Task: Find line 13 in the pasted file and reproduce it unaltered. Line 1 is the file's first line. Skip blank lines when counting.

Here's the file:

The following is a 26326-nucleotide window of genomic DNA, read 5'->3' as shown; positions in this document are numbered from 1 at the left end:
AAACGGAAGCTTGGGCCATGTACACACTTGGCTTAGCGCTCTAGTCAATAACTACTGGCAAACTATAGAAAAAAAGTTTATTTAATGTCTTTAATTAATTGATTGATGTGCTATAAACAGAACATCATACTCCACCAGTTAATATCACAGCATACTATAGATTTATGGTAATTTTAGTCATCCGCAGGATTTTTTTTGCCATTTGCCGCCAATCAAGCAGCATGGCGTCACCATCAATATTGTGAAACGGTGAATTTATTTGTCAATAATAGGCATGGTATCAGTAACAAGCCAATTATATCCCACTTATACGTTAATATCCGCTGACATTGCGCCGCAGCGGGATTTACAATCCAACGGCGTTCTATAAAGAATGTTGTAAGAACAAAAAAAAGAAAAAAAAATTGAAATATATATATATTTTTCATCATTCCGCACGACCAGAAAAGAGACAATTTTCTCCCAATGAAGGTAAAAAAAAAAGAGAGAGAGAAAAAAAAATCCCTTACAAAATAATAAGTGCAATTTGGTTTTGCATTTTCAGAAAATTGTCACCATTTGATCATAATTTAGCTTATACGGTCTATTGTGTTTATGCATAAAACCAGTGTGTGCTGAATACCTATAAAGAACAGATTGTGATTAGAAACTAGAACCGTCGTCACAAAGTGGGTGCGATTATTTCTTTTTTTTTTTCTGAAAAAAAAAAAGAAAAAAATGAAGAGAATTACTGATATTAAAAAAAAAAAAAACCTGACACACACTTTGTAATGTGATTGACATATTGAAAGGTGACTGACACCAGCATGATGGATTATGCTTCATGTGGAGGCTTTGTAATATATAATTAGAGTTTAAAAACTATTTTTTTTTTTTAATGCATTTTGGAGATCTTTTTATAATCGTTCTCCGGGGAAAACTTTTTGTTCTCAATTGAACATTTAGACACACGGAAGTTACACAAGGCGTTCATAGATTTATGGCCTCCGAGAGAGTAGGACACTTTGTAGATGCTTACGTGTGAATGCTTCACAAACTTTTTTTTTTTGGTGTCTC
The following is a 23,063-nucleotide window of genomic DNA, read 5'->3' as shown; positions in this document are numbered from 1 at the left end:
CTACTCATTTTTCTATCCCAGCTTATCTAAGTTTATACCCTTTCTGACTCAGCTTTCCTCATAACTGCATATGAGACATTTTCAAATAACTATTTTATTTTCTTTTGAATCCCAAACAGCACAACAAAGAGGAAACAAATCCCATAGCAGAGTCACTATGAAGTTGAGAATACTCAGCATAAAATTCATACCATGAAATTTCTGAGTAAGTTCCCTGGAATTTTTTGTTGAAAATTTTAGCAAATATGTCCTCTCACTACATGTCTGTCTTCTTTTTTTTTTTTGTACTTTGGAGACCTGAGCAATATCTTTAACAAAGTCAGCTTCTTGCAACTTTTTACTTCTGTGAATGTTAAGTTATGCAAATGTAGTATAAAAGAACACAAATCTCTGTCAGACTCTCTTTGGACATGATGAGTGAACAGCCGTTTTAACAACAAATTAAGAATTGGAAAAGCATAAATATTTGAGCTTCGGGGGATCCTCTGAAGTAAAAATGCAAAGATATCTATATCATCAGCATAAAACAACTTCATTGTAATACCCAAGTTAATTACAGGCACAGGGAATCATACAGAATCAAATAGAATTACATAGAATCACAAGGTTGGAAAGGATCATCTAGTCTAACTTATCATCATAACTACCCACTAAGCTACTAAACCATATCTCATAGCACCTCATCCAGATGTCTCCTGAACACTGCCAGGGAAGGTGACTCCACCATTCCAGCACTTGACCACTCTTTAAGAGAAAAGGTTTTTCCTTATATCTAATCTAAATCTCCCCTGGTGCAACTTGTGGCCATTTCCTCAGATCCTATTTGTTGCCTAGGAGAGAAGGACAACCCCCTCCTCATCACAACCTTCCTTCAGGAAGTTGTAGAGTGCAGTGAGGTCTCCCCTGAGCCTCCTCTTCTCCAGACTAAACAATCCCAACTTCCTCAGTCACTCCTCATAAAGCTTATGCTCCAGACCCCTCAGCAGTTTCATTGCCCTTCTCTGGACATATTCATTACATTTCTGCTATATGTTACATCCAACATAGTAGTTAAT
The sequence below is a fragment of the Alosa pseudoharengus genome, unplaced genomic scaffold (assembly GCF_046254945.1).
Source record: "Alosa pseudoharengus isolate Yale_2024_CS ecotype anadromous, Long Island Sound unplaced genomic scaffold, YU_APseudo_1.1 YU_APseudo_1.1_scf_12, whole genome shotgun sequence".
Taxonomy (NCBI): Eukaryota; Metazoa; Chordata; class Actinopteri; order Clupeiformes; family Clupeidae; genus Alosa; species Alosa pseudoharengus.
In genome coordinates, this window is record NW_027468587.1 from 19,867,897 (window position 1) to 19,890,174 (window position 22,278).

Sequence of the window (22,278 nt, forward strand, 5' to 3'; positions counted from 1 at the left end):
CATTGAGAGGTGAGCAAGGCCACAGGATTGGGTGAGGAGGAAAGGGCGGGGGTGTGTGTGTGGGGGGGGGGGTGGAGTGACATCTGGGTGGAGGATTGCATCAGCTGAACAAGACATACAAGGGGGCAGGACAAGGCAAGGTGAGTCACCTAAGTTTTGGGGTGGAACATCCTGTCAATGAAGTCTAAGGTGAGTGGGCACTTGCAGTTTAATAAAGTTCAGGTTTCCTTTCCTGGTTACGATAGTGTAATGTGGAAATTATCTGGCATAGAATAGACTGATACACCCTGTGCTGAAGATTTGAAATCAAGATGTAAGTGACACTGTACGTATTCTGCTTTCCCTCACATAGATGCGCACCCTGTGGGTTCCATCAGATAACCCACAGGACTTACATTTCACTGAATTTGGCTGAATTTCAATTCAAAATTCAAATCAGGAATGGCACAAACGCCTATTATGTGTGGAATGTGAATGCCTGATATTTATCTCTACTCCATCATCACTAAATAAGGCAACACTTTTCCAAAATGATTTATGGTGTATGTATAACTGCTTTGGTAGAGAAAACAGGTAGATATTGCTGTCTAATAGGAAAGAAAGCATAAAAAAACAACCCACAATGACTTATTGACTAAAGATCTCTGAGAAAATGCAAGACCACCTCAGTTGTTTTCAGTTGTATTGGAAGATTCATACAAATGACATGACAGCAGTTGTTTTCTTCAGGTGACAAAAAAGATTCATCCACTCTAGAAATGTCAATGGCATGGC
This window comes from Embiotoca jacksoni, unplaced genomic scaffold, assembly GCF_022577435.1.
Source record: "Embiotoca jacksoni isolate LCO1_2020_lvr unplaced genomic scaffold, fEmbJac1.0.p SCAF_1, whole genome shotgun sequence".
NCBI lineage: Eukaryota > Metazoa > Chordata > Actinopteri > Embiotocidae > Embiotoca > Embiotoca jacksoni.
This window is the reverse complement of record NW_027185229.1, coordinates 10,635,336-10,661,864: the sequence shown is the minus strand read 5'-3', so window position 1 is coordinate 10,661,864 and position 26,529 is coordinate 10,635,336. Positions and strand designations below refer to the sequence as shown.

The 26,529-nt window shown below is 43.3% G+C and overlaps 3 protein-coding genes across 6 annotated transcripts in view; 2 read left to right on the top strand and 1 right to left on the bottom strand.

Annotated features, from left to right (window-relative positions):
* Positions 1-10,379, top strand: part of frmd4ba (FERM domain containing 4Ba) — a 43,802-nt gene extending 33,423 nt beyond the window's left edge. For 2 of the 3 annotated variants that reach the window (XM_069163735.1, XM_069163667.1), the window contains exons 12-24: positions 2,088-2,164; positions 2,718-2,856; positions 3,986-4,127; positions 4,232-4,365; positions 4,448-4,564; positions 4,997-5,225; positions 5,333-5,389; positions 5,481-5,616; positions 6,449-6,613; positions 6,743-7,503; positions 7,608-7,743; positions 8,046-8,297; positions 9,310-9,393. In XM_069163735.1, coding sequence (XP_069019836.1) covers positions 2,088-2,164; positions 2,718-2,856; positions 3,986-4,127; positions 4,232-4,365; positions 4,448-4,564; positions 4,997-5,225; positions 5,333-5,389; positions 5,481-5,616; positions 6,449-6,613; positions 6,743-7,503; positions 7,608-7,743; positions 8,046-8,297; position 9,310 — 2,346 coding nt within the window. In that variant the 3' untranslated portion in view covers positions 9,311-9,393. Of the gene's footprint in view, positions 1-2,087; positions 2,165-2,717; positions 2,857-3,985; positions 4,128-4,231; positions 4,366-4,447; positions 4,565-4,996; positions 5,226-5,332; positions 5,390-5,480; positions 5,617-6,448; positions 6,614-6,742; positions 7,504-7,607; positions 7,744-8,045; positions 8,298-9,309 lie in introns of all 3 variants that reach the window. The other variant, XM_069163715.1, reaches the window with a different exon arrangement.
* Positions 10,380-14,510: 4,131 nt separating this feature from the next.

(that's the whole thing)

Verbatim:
NCBI lineage: Eukaryota > Metazoa > Chordata > Actinopteri > Embiotocidae > Embiotoca > Embiotoca jacksoni.